Other questions to ask handlers is what does it take to make your dogs tail wag or to make your dog come to you. Does your dog like toys and how many does he have and can you take them off them. How much do they like their food? It is always a good idea to ask how they feed their dog, where and when as well as knowing does the dog eat it eagerly. If not, does the owner pick up any unfinished food? Also, ask if they have another dog at home and which is the more dominant. Often dogs that play together have little interest in working for the handler, as they do not know the right language. All such questions are to understand what each handler needs to do in order to gain and hold their dog’s attention.
Whilst I try to make all my classes interesting and make each student feel they have indeed learnt something, this is fine as the class is to teach handlers how to train their dogs. It is not the instructor’s job to teach the dog. Yes, sometimes the instructor will step in and take control of a handler’s dog in order to help show by demonstration the training and show that it works with their dog. Very often, we can see handlers believing their dog is the problem but when an instructor takes their dog and it immediately follows the commands correctly; owners therefore think they are the problem.
It takes some diplomacy not to let the handler think this and are being criticised. If an instructor does, the handler will often go home. To stop this happening, the instructor must be able to gain the dogs attention as well teaching the handler how to achieve this too.
Certainly, enforcement or compulsion training using pain will succeed because the dog does not wish for pain. Often though the pain used by an instructor is minimal, using well timed short little tugs on a choker. When the handler tries this they often get the pain level either too high or too low making success less than achievable as demonstrated by the instructor.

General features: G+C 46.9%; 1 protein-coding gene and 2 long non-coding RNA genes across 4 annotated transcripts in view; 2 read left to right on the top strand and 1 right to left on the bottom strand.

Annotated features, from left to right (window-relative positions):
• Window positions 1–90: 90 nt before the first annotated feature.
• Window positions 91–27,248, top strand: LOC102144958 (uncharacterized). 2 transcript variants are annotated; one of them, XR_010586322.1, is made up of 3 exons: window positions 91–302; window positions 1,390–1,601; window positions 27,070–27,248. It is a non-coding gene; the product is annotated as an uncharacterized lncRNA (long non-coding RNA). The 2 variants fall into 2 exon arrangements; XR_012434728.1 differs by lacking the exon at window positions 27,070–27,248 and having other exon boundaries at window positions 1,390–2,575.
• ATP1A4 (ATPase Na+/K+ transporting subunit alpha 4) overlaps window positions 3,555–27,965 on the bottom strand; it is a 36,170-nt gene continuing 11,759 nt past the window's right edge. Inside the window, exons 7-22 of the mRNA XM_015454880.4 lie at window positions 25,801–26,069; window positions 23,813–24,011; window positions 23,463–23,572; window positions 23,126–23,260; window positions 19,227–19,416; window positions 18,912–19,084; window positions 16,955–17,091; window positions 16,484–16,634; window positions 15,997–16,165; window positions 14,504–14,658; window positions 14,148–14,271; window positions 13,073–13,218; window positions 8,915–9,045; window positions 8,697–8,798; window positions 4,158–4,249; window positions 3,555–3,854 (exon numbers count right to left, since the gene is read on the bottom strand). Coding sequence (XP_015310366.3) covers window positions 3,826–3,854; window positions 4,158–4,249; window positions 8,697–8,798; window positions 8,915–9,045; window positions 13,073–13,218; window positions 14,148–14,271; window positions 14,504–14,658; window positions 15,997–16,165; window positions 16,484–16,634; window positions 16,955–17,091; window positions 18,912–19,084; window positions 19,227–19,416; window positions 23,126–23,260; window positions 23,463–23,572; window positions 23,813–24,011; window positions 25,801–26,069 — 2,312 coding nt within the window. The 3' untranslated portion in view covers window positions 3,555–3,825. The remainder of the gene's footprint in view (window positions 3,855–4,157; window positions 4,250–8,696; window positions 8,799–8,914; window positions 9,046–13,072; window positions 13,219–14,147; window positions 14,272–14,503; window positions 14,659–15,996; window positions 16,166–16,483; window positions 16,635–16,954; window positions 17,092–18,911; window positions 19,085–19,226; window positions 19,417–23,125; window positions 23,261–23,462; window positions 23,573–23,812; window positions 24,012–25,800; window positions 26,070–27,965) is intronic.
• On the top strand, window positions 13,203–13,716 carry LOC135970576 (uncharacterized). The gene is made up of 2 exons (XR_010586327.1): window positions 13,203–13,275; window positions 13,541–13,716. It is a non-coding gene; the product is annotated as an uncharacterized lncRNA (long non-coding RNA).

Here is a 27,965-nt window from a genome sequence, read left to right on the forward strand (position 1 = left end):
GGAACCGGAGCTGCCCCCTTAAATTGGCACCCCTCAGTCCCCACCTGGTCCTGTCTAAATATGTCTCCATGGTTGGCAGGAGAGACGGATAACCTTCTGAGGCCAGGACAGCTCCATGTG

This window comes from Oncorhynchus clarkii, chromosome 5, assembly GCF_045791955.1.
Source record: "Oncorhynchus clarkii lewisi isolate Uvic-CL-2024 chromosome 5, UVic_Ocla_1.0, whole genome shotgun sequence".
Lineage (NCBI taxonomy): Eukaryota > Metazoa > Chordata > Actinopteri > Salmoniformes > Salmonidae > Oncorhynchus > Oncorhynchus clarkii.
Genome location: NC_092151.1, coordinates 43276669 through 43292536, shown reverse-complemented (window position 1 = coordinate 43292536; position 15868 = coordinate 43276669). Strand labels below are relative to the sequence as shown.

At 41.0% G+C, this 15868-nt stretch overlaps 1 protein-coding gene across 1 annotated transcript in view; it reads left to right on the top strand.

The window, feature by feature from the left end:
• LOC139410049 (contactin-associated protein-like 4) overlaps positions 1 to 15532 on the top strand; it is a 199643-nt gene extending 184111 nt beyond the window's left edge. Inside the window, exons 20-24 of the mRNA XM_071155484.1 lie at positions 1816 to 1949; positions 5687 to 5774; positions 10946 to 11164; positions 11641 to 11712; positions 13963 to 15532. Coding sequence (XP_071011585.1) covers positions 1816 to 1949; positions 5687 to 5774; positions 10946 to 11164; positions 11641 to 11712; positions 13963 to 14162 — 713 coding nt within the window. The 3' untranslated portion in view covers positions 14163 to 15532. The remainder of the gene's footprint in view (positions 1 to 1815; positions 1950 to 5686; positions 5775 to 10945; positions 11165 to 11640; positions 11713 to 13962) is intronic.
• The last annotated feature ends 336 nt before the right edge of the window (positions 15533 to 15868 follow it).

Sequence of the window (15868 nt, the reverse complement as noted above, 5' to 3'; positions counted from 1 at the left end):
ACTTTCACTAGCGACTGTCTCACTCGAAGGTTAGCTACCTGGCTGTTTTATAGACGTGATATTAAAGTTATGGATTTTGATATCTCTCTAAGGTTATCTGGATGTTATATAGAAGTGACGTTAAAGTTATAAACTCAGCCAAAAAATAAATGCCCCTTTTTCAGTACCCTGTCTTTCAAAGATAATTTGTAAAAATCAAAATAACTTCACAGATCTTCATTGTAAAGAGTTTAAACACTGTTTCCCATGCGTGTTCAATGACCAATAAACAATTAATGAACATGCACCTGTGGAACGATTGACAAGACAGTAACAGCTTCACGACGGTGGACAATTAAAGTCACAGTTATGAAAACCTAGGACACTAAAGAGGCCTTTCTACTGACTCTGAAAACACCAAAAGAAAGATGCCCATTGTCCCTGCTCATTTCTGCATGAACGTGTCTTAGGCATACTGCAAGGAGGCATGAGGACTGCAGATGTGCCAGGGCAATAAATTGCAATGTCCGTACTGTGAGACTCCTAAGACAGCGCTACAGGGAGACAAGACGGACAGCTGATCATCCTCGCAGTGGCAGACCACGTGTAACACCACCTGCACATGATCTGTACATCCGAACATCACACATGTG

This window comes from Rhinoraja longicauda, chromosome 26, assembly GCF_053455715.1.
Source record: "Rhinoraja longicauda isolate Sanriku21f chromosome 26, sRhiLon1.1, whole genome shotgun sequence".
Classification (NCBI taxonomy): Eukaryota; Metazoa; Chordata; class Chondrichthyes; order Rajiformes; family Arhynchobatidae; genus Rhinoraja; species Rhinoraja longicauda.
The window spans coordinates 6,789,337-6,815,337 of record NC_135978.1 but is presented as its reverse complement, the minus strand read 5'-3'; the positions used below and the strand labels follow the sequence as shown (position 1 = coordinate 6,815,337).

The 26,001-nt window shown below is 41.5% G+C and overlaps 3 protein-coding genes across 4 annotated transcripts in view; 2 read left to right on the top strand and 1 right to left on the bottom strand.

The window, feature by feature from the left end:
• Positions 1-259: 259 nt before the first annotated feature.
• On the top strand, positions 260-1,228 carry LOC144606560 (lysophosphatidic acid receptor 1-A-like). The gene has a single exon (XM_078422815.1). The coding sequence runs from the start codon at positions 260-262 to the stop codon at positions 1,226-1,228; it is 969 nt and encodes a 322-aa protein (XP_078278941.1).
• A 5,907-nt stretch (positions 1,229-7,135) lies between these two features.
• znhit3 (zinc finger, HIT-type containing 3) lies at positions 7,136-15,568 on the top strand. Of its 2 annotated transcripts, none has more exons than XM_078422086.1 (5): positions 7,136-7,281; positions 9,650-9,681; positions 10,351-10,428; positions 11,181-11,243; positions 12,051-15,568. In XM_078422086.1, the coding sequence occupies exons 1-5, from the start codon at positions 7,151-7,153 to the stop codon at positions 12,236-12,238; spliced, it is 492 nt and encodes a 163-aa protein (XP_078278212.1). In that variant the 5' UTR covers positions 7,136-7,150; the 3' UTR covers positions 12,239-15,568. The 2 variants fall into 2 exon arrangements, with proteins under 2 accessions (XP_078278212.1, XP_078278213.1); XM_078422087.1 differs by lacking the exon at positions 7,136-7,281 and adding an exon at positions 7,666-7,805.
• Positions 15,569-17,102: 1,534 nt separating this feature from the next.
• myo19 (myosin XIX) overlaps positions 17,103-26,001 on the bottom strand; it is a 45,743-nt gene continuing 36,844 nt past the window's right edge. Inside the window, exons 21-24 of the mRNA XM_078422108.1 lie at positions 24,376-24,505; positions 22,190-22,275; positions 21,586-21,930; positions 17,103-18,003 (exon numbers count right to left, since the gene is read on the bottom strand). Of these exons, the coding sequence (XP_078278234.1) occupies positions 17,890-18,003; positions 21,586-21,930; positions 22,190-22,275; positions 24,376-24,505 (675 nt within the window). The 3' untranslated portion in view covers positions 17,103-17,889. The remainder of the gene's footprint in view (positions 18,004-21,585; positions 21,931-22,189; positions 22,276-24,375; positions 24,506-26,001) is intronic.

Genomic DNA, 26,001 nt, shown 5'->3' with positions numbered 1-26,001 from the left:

If the method of gaining a dogs attention is food, toys, clickers or our behaviour then our dog must be receptive to them. A dog that does not care for food, does not play so does not like toys, and has no interest in a clicker then there is going to be a problem. As to our behaviour I ask again what is it that makes our dogs tails wag. I just give Winston a wave and his tail starts to wag.
Many times handlers will tell me their dog has no interests other than visiting the local dogs or chasing cats but towards the handler, there is disinterest. I then switch to silly mode and immediately their dogs become interested.
The other week I went to see a dog that is in need of some quick obedience and they told me their dog had no interest in anything. Their little dog was the dominant one so it took all the toys. Food was also of little interest so they left food in the bowl so it could eat when it liked. It could though sit and go down but it was a little slow. A recall or fetch a ball was going to be impossibly yet in those first few minutes I discovered it like squeaky toys and little frankfurters so after a little while it fetched me the ball and came to me on command. How is this possible if it is not my dog?
When we took it out for heelwork, initially it was certainly more interested in other wild life. Fortunately waving the bag of titbits in front of it the choice of playing with the other dogs or coming to me was as forgone conclusion.
It is important that handlers must be able to gain their dogs attention and retain it. Owners who experiment to see how they can make their dog’s tail wag will have found the key that will help them train their dog to come to them every time, irrespective of other distractions.